# If the speed of light were infinitely large, would the effects of time dilation and length contractions be observable?

Asked by: Undisclosed### Answer

The effects of time dilation and length contractions would not exist if there were no restriction on the speed of light in a vacuum. These effects are a direct consequence of the Einstein's velocity addition rule that, unlike the Galilean velocity addition rule, includes the universal speed of light explicitly.To make things a bit more clear, let's consider the following situation: say, a car is parked on a street with its head lights on. It is being observed by a person standing on the sidewalk. Since both the car and the observer are at rest with respect to ground, the observer concludes that the light emitted by cars head lights propagates with some velocity V

_{light}. Now allow the same car to roll down the street with velocity V

_{car}. According to the Galilean addition rule our stationary observer should conclude that the speed of light emitted by the car is equal to the sum of the velocities V

_{light}(velocity of light with respect to car) and V

_{car}(velocity of the car with respect to the observer), i.e. V

_{galilean}= V

_{light}+ V

_{car}. Clearly, in this case V

_{galilean}> V

_{light}.

When Einstein postulated that the speed of light in the vacuum is the same for all inertial observers, the need to reformulate the velocity addition rule emerged (Einstein's velocity addition rule). Basically, space-time had to be rescaled such that the speed of light in vacuum remained constant. This rescaling process is physically manifested in time dilation and length contraction. Thus, the Einstein's velocity addition rule says: V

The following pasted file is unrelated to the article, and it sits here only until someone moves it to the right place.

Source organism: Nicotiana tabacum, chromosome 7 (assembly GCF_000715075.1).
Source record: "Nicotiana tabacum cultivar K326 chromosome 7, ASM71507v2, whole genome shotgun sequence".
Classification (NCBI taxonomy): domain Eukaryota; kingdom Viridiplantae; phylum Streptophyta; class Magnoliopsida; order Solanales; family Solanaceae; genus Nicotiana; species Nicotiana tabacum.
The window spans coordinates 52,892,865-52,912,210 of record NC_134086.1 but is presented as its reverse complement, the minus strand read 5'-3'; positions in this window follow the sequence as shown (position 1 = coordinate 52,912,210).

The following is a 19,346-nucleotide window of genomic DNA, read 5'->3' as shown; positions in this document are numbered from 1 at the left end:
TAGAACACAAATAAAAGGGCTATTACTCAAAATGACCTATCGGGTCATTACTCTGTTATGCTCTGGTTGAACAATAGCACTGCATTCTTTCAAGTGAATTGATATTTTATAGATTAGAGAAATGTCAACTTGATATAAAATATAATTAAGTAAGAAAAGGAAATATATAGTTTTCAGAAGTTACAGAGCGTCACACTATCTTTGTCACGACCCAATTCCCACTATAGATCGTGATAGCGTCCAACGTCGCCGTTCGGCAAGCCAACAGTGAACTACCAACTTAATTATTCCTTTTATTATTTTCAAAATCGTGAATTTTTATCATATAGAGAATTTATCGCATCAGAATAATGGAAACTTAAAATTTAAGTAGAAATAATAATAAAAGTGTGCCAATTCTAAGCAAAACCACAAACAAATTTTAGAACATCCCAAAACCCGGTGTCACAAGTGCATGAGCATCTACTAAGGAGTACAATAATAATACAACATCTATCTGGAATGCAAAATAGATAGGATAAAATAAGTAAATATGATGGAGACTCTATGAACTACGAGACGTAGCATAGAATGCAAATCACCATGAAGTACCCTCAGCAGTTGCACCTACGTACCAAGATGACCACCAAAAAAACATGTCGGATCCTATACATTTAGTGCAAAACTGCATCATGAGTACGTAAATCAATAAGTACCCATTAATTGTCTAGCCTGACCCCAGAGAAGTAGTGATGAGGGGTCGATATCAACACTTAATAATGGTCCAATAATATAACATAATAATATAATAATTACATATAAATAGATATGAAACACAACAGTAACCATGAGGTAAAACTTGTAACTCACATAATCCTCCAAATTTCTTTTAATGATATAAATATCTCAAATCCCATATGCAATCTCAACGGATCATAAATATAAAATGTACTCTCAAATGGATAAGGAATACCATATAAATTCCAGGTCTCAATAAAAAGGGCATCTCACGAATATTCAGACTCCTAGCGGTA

_{einstein}= (V

_{car}+ V

_{light})/[1+(V

_{car}*V

_{light})/c

^{2}], where c is the universal speed of light in vacuum.

Note, that if the V

_{car}is small compared to c, the results of Galilean additional rule are in close agreement with that given by Einstein's addition rule. In other words, for speeds much less that c the Galilean rule is a good approximation, and therefore the effects of time dilation and length contraction are not noticeable at such speeds.

Answered by: Max Chtangeev, B.S., Physics Grad Student, MIT

'The difference between what the most and the least learned people know is inexpressibly trivial in relation to that which is unknown.'

(

**Albert Einstein**(

*1879-1955*)